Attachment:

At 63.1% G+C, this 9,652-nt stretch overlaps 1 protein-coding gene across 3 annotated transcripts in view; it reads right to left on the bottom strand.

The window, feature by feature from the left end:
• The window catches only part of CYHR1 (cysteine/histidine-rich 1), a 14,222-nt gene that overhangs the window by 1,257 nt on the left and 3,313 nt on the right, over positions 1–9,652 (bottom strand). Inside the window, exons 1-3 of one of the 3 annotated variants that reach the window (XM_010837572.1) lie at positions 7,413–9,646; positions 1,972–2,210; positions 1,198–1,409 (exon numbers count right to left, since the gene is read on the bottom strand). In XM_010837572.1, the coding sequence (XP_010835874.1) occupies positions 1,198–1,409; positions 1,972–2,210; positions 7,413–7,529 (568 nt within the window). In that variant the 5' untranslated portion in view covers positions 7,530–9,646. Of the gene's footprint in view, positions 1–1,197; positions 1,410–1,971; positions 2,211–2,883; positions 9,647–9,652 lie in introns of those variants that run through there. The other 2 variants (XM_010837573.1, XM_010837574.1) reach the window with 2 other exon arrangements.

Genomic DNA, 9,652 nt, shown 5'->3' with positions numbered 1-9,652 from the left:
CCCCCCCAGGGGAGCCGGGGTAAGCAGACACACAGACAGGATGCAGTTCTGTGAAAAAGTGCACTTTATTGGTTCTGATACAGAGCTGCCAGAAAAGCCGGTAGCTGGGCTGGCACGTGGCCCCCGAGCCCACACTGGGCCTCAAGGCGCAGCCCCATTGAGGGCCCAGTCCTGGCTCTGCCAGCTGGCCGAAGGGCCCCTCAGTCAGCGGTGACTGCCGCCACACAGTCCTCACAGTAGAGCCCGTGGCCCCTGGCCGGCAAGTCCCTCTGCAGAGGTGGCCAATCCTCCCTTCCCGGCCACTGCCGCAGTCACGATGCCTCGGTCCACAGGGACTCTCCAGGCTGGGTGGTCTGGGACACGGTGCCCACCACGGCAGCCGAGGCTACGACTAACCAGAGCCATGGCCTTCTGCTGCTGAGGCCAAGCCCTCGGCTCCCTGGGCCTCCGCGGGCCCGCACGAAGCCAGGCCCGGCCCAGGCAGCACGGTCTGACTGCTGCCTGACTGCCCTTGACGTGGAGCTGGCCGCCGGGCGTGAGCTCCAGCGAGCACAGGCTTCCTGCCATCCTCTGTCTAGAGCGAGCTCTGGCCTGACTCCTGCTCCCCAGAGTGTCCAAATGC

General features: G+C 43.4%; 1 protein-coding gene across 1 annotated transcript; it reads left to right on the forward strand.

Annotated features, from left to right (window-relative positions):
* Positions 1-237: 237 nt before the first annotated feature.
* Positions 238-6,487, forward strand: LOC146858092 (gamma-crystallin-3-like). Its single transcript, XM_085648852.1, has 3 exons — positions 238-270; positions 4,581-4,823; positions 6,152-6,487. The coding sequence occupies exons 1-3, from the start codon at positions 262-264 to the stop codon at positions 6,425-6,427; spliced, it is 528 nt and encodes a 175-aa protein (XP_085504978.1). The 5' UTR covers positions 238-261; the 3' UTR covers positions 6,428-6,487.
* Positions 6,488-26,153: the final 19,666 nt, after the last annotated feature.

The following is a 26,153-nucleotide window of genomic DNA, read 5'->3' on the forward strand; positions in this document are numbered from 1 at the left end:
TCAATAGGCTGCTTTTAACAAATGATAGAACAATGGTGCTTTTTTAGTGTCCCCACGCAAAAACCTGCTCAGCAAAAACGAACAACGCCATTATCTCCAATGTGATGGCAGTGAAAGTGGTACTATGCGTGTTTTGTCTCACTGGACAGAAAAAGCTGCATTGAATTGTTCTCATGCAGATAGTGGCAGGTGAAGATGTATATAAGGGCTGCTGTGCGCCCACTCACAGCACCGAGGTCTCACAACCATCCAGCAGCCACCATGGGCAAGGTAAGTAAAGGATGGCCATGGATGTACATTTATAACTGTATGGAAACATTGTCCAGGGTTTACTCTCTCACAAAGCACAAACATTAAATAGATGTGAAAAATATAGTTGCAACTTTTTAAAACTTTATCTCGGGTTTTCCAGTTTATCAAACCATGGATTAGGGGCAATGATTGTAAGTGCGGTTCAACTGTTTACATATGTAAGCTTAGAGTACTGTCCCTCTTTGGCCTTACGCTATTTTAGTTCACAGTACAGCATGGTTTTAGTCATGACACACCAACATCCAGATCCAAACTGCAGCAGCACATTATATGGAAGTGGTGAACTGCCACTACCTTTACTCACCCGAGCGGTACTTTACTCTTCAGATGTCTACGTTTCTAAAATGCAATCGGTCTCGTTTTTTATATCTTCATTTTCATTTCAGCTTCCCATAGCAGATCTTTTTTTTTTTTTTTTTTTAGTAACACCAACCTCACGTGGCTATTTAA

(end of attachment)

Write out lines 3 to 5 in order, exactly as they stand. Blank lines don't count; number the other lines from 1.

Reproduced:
• The window catches only part of CYHR1 (cysteine/histidine-rich 1), a 14,222-nt gene that overhangs the window by 1,257 nt on the left and 3,313 nt on the right, over positions 1–9,652 (bottom strand). Inside the window, exons 1-3 of one of the 3 annotated variants that reach the window (XM_010837572.1) lie at positions 7,413–9,646; positions 1,972–2,210; positions 1,198–1,409 (exon numbers count right to left, since the gene is read on the bottom strand). In XM_010837572.1, the coding sequence (XP_010835874.1) occupies positions 1,198–1,409; positions 1,972–2,210; positions 7,413–7,529 (568 nt within the window). In that variant the 5' untranslated portion in view covers positions 7,530–9,646. Of the gene's footprint in view, positions 1–1,197; positions 1,410–1,971; positions 2,211–2,883; positions 9,647–9,652 lie in introns of those variants that run through there. The other 2 variants (XM_010837573.1, XM_010837574.1) reach the window with 2 other exon arrangements.

Genomic DNA, 9,652 nt, shown 5'->3' with positions numbered 1-9,652 from the left:
CCCCCCCAGGGGAGCCGGGGTAAGCAGACACACAGACAGGATGCAGTTCTGTGAAAAAGTGCACTTTATTGGTTCTGATACAGAGCTGCCAGAAAAGCCGGTAGCTGGGCTGGCACGTGGCCCCCGAGCCCACACTGGGCCTCAAGGCGCAGCCCCATTGAGGGCCCAGTCCTGGCTCTGCCAGCTGGCCGAAGGGCCCCTCAGTCAGCGGTGACTGCCGCCACACAGTCCTCACAGTAGAGCCCGTGGCCCCTGGCCGGCAAGTCCCTCTGCAGAGGTGGCCAATCCTCCCTTCCCGGCCACTGCCGCAGTCACGATGCCTCGGTCCACAGGGACTCTCCAGGCTGGGTGGTCTGGGACACGGTGCCCACCACGGCAGCCGAGGCTACGACTAACCAGAGCCATGGCCTTCTGCTGCTGAGGCCAAGCCCTCGGCTCCCTGGGCCTCCGCGGGCCCGCACGAAGCCAGGCCCGGCCCAGGCAGCACGGTCTGACTGCTGCCTGACTGCCCTTGACGTGGAGCTGGCCGCCGGGCGTGAGCTCCAGCGAGCACAGGCTTCCTGCCATCCTCTGTCTAGAGCGAGCTCTGGCCTGACTCCTGCTCCCCAGAGTGTCCAAATGC